I’ve just come across the sweetest twitter page: Longest Married. (Yes, I’m caught red handed reading the Yahoo headlines. Beats local TV news, don’t you think?)
Herbert and Zelmyra Fisher have been together for 85 years. He is 104; she is 101. They enjoy sitting on their front porch counting cars. Click here to see what a beautiful couple they are. Last Valentine’s day they tweeted (twote?) a little Q & A session. These are two of my favorite answers:
Q. You got married very young – how did u both manage to grow as individuals yet not grow apart as a couple?
A. “Everyone who plants a seed & harvests the crop celebrates together” We are individuals, but accomplish more together.
Q. At the end of bad relationship day, what is the most important thing to remind yourselves?
A. Remember marriage is not a contest – never keep a score. God has put the two of you together on the same team to win.
Perhaps it’s no coincidence that today I learned that someone I care about very much is going through a divorce. What a painful thing to have a partner pull away and leave. I find myself googling words like: healing and recovery. What am I looking for? Some way to make sense of it, some way to offer comfort. I keep thinking of fractured limbs–about how being in the state of brokenness is the first step to mending. Don’t bones need to be reset – rebroken (?) – in order to heal correctly? So a part of the treatment is a destructive act? It feels like a lame analogy.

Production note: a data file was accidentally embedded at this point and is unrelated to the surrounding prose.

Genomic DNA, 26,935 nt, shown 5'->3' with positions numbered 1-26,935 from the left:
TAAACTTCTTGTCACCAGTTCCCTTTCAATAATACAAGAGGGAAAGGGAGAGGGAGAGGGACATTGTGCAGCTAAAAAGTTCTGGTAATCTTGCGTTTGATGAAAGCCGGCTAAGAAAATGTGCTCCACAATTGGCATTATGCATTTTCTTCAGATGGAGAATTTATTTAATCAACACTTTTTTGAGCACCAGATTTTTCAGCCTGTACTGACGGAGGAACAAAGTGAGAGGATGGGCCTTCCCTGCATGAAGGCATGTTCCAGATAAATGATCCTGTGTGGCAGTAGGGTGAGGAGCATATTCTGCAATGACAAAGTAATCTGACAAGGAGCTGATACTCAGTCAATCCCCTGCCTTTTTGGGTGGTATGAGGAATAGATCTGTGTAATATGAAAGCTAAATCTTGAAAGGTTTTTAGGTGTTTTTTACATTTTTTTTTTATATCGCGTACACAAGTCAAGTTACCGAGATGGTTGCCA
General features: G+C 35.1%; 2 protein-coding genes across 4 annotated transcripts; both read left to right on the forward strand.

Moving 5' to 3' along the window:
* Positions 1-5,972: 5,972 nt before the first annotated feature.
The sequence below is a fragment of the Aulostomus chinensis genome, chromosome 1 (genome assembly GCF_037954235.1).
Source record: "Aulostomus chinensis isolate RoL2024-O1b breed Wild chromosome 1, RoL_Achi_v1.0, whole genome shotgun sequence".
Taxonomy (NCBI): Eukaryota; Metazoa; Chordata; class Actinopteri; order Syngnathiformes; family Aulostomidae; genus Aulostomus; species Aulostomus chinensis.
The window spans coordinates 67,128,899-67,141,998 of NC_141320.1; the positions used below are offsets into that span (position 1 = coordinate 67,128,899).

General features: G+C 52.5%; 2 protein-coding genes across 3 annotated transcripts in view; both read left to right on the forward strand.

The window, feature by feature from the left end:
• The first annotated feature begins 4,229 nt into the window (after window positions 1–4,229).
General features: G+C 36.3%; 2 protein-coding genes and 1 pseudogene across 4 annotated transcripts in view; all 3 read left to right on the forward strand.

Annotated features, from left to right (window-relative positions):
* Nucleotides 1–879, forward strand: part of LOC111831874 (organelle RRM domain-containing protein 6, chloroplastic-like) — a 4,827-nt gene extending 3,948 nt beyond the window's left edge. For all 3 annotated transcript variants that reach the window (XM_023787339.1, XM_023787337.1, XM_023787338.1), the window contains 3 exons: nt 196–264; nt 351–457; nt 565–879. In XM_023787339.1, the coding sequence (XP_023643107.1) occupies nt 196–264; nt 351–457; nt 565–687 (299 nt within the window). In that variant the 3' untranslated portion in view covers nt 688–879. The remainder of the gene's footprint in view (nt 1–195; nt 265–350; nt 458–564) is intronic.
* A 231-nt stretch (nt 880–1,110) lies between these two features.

One might call Herbert and Zelmyra accomplished or lucky, or both. They coexist with a whole lot of broken hearted people. Meanwhile, I have a lot of friends who find deep happiness in the absence of romantic relationships the same way I learned to thrive alone before I met Andy.
Perhaps I’m continuing to write about the same topic, yet again: how do we hold all of this in our minds simultaneously – the spectrum of pain and joy, suffering and gladness?